We apologize for the service outage. We are working with our data center to understand the issue.  We were just informed that it will be 10-15 minutes before service resumes as normal.

UPDATE, 12:31 PT: An update from the data center just came through. They are trying to re-route through a known good network channel. We have some ports re-enabled on the servers, but the main http port is still being worked on.

UPDATE, 12:34 PT: Service has been restored to normal. We apologize for the delay. This was out of our hands, and we are exploring alternatives to have a faster turnaround should any future inacessibility present itself.

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When Prefixes Add Emphasis

by Brett on February 1, 2015

Etymology is a huge help when it comes to figuring out the core meaning of a word.  This post will focus on how prefixes work, one of the primary morphemes that build English vocabulary words.  Prefixes are those parts of words that come before the root, altering or emphasizing a particular word’s meaning.  For instance:

venue: simply a place to which people “come” for an event (via the Latin root ven: “come”).

revenue: “revenue,” on the other hand, is the money that “comes back” to a business after selling its products.  This is a much different word than “venue,” being significantly changed in meaning by adding the prefix re-, “back, again,” although it still has something to do with “coming,” its core meaning.

Sometimes, however, prefixes are used to put special emphasis on a root, thereby not significantly changing the meaning of the word itself, but rather intensifying or emphasizing the meaning of the root word, and subsequently the word itself.  When this happens, a prefix is acting as an intensive.  Let’s look at some examples:

pellucid:  whereas the word “lucid” means “clear,” the word “pellucid” means “very clear.”  The prefix “pel-” is a variant of the base prefix “per-“, which can mean “through” (normal meaning) or “thoroughly” (intensive use).

convince: the Latin root “vinc” means to “win,” so when you “convince” someone of something, you “thoroughly win” that person over to your point of view.  Note that the English prefix “con-” means “with” or “together” when not being used as an intensive.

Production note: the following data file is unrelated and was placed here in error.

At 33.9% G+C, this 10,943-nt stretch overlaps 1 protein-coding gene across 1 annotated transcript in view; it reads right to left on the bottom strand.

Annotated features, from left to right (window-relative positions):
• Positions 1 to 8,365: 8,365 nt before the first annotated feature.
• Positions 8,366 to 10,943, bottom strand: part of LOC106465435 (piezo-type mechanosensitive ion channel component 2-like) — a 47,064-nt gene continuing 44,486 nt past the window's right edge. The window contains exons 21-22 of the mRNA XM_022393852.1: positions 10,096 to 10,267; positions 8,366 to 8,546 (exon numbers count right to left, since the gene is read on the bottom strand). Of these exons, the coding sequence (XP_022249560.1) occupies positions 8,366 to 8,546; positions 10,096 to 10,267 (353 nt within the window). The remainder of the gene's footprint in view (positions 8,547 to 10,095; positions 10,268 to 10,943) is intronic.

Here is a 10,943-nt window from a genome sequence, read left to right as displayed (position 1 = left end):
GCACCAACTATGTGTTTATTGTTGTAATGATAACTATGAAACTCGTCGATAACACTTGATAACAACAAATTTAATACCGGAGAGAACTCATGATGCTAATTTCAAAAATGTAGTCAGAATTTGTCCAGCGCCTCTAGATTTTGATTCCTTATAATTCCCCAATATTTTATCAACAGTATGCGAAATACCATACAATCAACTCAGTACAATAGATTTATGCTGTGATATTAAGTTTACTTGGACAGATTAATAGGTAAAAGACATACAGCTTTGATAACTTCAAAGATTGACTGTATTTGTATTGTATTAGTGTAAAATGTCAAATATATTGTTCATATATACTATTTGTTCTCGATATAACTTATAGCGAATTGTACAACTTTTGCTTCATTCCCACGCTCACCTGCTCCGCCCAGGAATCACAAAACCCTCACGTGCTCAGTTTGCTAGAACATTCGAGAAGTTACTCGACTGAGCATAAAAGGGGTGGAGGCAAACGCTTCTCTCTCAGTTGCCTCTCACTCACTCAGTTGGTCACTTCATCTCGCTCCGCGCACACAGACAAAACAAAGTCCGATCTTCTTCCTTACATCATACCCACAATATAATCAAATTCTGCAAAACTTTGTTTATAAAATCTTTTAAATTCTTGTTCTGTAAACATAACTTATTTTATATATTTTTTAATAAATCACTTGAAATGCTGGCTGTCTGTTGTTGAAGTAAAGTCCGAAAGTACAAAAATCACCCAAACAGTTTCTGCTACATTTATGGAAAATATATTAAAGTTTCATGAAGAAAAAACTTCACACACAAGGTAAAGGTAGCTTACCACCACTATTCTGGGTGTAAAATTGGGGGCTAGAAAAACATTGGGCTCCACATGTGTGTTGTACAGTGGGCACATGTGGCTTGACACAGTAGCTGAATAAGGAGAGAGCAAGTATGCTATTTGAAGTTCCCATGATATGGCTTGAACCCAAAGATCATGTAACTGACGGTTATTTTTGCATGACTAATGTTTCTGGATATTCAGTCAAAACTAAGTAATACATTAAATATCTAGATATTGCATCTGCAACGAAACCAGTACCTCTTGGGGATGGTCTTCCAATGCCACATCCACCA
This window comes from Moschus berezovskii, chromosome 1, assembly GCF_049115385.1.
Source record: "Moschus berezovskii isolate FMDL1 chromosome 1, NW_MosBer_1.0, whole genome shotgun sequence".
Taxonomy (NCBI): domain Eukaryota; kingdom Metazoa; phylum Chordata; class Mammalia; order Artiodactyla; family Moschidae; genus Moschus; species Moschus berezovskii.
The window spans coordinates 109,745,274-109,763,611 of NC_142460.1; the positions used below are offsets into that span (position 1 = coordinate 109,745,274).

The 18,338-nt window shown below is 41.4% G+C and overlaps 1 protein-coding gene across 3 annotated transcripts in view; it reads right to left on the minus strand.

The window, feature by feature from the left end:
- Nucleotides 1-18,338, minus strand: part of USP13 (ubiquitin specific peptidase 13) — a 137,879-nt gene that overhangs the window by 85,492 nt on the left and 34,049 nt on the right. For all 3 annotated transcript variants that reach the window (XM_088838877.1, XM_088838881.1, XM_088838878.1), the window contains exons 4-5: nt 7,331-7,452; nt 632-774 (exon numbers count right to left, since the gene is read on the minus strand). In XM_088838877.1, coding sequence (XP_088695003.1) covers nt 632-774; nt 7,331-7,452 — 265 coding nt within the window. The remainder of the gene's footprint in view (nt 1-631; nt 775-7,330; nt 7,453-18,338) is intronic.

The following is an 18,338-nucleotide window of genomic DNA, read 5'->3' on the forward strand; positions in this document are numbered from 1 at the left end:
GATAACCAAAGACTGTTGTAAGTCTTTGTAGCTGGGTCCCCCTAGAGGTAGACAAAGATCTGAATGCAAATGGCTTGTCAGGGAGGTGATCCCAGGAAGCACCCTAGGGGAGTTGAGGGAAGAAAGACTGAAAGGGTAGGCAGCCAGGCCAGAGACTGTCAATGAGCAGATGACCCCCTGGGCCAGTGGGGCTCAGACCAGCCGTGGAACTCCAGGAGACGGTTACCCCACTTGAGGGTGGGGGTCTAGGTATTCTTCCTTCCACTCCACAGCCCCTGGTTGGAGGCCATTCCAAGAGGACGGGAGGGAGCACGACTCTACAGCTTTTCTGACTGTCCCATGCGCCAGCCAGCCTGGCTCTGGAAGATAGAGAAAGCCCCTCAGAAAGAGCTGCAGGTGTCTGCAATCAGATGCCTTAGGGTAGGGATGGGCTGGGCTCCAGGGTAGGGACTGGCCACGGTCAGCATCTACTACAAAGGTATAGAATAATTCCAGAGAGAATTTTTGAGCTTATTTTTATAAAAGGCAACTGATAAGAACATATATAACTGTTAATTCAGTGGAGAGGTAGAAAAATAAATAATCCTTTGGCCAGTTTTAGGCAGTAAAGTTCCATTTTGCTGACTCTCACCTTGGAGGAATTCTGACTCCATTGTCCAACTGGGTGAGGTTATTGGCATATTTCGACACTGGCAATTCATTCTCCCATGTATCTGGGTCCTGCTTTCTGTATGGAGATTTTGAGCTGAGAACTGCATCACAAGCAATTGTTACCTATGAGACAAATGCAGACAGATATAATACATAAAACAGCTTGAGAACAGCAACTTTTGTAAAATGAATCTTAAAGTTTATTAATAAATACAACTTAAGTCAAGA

conclude:  when you “conclude” something, you “thoroughly close” it to further discussion or thought so that no doubt remains, hence the prefix “con-” is once again acting as an intensive.  Note that the Latin root word “clud” means “close, shut, block.”

reticent: since the Latin root word “tic” means “be silent,” here the prefix re- acts as an intensive, for when one is being “reticent” one is being “thoroughly silent” (it wouldn’t make much sense to think of this word as meaning “silent back” or “silent again,” the two primary meanings of the prefix re-).

If it doesn’t make sense for a prefix to change the meaning of a word, it is probably being used as an intensive.  Let’s take a look at a couple more examples of this:

desiccate: this word’s definition means “to dry out.”  The Latin root “sicc” means “dry,” and the prefix “de-” can mean “off, from, or thoroughly.”  It wouldn’t really make sense for the prefix “de-” in this case to change the core meaning of “desiccate” to being “off of or from dryness,” so the de-” here means “thoroughly.”  Hence, when land is “desiccated,” it is “thoroughly dry” or “very dry.”

persuade: The Latin root word “suad” means “to make sweet.”  The prefix “per-” can mean “through,” or it can act as an intensive and mean “thoroughly.”  Would it make more sense for the word “persuade” to somehow be going “through sweetness,” or would it make more sense for it to mean to “make thoroughly sweet” to someone?  Yes, when you are attempting to “persuade” someone to do something, you are making it “thoroughly sweet” for that person so she or he will want to do it.

Here are a couple of podcasts that discuss prefixes that can have intensive force:

The intensive prefixes re- and de-

The intensive prefixes e- and ex-

The key lesson to take away from this is that if the primary meaning of a prefix is not helpful in figuring out the meaning of a word, the prefix may very well be acting as an intensive.